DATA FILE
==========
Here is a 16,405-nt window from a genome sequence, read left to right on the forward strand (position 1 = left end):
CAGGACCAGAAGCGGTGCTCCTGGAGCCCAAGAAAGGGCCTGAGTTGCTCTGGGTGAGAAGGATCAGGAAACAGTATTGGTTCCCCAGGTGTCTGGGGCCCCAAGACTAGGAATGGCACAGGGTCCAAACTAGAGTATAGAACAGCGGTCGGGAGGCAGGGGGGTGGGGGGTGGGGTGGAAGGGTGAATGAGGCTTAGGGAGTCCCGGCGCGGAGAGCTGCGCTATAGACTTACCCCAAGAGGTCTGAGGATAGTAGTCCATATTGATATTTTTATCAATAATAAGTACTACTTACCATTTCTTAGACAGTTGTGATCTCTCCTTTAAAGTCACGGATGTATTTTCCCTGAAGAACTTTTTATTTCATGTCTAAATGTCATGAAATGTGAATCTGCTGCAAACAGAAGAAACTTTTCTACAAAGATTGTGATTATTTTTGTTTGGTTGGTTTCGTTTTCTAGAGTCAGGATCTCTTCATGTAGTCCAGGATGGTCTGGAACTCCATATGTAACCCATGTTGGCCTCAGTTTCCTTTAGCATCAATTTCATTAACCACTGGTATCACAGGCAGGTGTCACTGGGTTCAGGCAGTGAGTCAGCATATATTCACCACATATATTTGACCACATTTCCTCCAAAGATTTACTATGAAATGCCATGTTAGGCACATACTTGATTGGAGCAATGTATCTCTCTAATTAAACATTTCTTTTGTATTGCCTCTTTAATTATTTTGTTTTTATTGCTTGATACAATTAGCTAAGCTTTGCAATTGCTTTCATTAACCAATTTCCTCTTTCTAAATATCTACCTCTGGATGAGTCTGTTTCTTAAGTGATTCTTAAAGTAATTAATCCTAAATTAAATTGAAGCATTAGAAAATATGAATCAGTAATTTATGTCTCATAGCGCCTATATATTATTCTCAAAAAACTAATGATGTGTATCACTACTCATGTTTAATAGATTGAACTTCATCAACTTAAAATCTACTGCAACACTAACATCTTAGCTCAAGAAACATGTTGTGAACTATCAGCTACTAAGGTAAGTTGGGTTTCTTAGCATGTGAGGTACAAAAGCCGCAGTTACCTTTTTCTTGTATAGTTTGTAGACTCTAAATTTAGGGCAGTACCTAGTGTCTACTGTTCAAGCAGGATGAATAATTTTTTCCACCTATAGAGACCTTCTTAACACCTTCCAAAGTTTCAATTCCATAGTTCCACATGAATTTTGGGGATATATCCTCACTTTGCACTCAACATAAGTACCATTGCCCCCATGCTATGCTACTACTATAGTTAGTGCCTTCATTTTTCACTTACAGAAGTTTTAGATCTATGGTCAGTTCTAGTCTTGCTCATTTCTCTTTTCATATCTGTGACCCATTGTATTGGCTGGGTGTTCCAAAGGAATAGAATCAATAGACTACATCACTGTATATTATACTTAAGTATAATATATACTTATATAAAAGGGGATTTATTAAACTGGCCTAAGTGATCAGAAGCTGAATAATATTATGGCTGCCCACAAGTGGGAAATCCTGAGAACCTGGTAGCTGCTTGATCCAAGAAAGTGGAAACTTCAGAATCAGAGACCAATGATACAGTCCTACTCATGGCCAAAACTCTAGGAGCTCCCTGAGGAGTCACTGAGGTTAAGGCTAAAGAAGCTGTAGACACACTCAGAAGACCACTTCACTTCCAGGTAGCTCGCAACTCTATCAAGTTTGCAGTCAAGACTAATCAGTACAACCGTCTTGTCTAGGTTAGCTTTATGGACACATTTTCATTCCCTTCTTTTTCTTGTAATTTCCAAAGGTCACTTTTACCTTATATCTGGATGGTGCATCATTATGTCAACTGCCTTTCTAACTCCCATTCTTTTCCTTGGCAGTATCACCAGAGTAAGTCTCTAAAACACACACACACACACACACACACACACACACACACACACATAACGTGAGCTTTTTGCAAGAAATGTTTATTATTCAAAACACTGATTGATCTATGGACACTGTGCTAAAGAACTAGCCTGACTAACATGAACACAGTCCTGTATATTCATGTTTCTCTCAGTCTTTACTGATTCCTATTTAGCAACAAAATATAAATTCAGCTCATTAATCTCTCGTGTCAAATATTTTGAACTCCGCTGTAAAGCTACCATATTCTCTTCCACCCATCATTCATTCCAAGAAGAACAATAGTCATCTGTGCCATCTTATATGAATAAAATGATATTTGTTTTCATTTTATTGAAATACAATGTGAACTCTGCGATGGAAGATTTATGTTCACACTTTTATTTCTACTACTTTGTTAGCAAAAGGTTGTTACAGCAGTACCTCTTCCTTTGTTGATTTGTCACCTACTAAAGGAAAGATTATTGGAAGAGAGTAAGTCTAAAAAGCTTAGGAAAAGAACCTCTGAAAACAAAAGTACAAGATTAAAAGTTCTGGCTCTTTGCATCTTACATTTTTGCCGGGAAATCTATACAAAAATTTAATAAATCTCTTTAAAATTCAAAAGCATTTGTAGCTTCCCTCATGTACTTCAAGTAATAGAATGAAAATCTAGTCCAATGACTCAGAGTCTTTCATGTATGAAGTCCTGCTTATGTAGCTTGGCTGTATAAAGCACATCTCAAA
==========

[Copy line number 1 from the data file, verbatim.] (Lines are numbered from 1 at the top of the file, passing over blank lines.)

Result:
Here is a 16,405-nt window from a genome sequence, read left to right on the forward strand (position 1 = left end):